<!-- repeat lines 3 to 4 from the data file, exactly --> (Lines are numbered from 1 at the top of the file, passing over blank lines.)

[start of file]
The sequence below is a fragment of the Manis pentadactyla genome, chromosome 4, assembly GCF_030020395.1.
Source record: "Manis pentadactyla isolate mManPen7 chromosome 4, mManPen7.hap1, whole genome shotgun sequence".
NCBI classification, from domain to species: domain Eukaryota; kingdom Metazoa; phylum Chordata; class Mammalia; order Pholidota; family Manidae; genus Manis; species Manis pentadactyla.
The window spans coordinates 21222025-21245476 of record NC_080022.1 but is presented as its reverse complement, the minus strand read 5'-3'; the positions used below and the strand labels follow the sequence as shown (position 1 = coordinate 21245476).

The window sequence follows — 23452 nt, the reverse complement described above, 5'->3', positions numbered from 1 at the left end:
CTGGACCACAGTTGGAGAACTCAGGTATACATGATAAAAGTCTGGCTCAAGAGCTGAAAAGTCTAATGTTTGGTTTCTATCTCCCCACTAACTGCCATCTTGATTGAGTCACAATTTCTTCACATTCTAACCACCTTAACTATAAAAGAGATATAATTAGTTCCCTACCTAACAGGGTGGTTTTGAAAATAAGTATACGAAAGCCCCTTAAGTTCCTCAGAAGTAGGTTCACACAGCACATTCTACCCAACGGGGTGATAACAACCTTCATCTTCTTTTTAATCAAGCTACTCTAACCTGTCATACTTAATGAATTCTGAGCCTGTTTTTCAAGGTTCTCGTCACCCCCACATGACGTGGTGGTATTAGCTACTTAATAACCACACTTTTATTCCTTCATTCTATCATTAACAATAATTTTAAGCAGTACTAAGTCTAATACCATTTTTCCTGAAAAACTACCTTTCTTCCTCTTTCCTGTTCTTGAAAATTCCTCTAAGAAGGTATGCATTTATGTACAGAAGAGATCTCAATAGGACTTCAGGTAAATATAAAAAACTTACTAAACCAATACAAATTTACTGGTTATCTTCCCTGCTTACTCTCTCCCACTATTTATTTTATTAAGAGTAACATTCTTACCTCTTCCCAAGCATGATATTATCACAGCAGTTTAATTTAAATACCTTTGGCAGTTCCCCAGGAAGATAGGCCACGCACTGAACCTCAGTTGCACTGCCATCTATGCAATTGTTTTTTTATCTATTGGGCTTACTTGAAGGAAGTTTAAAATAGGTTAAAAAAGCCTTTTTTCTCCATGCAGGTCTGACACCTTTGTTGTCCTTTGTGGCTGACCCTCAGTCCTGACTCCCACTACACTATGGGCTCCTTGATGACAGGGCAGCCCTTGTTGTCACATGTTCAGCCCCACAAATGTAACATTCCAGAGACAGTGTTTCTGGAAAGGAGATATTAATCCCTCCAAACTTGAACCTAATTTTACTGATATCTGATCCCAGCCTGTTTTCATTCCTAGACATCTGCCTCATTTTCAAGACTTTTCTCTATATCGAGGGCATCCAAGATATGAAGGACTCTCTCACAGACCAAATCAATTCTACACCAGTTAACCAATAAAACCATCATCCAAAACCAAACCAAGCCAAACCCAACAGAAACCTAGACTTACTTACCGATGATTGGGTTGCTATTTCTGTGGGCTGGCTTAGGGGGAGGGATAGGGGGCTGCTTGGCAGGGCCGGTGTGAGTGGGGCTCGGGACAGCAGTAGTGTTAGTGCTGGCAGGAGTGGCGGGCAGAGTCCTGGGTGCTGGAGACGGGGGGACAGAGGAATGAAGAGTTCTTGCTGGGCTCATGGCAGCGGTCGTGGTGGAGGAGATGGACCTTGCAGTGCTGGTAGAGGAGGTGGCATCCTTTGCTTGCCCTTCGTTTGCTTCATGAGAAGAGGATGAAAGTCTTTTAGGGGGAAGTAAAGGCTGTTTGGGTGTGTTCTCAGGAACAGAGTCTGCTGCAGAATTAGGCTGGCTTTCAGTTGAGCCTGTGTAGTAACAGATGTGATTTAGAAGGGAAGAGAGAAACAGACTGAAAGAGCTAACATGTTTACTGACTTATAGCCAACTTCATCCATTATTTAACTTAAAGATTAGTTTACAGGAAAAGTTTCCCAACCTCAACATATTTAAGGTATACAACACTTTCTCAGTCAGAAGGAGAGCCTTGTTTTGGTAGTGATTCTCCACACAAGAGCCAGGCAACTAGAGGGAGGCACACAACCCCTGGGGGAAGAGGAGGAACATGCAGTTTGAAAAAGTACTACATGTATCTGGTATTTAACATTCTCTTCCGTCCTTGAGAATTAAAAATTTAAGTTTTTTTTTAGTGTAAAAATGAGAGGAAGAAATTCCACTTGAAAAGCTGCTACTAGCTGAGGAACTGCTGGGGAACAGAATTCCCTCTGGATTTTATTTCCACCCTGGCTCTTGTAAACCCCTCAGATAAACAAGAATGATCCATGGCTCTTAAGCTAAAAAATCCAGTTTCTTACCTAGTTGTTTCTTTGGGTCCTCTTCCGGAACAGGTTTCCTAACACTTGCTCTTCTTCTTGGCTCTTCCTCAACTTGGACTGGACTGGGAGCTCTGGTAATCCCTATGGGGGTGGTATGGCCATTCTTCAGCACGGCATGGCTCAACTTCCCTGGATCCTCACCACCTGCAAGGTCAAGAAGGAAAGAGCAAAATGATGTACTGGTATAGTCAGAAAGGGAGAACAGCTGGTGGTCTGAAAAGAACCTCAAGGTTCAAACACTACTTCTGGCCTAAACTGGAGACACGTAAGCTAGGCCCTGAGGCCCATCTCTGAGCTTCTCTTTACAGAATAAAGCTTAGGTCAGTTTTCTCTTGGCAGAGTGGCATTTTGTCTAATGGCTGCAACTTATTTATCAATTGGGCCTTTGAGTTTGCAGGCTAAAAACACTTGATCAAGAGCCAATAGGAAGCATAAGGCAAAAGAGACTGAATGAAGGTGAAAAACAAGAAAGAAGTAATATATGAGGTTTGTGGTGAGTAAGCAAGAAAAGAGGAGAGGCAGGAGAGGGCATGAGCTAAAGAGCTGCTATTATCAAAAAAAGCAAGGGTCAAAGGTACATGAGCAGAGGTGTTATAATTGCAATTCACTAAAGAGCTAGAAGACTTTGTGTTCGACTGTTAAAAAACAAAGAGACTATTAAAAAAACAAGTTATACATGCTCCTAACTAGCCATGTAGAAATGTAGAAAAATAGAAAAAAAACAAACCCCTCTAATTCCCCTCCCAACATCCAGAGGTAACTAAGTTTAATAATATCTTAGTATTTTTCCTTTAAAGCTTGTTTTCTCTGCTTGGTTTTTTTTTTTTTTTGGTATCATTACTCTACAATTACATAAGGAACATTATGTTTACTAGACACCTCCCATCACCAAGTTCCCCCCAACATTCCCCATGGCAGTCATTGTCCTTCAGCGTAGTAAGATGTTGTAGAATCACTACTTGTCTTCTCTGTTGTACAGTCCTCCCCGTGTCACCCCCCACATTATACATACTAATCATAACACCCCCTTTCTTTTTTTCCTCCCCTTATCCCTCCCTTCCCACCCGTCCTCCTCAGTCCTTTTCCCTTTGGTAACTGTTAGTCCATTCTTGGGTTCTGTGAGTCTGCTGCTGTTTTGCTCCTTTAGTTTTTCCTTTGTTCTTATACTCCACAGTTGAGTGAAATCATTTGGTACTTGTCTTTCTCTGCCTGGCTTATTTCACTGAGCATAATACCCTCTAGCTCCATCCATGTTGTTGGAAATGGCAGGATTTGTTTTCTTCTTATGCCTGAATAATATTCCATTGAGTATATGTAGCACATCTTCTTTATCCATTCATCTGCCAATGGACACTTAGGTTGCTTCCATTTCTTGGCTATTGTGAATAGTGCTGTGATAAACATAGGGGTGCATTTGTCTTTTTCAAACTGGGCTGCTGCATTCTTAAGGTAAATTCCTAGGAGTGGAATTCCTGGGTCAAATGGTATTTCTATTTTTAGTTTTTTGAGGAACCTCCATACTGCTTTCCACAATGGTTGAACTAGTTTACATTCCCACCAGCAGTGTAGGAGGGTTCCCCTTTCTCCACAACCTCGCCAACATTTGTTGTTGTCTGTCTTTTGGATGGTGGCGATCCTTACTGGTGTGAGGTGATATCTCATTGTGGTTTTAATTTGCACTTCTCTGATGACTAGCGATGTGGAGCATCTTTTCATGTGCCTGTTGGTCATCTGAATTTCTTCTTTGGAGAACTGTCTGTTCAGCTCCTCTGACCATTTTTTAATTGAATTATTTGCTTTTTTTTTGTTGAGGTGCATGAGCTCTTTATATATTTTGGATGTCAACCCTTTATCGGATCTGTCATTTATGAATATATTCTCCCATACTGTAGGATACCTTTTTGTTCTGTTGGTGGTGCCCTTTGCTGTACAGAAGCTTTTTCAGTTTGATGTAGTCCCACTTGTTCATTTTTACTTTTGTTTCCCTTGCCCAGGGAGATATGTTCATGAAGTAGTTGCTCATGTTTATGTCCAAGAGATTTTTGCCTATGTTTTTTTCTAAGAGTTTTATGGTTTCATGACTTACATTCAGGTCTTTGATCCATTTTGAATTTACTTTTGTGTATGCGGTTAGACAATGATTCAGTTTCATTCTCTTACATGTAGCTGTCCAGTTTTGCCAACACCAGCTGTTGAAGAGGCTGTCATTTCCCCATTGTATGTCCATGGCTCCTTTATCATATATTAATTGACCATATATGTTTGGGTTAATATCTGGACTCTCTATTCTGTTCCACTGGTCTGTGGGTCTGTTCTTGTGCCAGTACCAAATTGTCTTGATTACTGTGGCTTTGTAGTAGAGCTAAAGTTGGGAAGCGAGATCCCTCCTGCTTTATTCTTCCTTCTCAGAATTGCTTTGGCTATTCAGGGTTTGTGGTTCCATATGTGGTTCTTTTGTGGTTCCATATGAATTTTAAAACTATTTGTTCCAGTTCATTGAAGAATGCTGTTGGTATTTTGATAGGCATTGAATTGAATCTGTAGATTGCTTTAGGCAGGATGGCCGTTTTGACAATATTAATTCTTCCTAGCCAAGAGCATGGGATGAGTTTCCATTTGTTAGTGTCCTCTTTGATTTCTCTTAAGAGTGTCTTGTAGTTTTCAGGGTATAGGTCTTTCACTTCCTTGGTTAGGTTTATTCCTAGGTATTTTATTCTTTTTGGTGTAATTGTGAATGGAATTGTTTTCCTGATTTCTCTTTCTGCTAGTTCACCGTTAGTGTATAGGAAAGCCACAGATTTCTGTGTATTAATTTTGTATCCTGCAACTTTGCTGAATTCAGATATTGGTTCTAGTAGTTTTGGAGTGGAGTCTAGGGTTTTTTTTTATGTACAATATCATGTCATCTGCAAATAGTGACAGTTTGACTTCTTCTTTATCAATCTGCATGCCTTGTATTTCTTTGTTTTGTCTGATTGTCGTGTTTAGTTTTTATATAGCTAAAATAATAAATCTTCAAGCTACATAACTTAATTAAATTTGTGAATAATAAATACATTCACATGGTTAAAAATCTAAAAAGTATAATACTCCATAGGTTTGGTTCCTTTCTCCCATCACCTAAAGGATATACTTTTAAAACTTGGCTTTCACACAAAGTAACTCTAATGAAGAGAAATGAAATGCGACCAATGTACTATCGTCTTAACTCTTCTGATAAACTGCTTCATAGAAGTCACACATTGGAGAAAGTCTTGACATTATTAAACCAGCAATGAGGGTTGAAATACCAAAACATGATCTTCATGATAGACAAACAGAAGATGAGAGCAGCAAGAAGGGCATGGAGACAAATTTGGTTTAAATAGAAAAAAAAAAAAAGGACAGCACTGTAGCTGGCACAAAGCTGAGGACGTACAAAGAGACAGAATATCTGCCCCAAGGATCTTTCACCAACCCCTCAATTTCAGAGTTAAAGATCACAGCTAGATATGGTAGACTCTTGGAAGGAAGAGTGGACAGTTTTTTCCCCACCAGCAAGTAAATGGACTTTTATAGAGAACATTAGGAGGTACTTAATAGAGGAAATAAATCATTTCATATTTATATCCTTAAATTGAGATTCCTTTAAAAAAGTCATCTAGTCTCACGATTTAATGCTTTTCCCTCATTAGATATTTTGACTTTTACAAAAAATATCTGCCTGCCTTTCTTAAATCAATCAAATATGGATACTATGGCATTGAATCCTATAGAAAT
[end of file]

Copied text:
NCBI classification, from domain to species: domain Eukaryota; kingdom Metazoa; phylum Chordata; class Mammalia; order Pholidota; family Manidae; genus Manis; species Manis pentadactyla.
The window spans coordinates 21222025-21245476 of record NC_080022.1 but is presented as its reverse complement, the minus strand read 5'-3'; the positions used below and the strand labels follow the sequence as shown (position 1 = coordinate 21245476).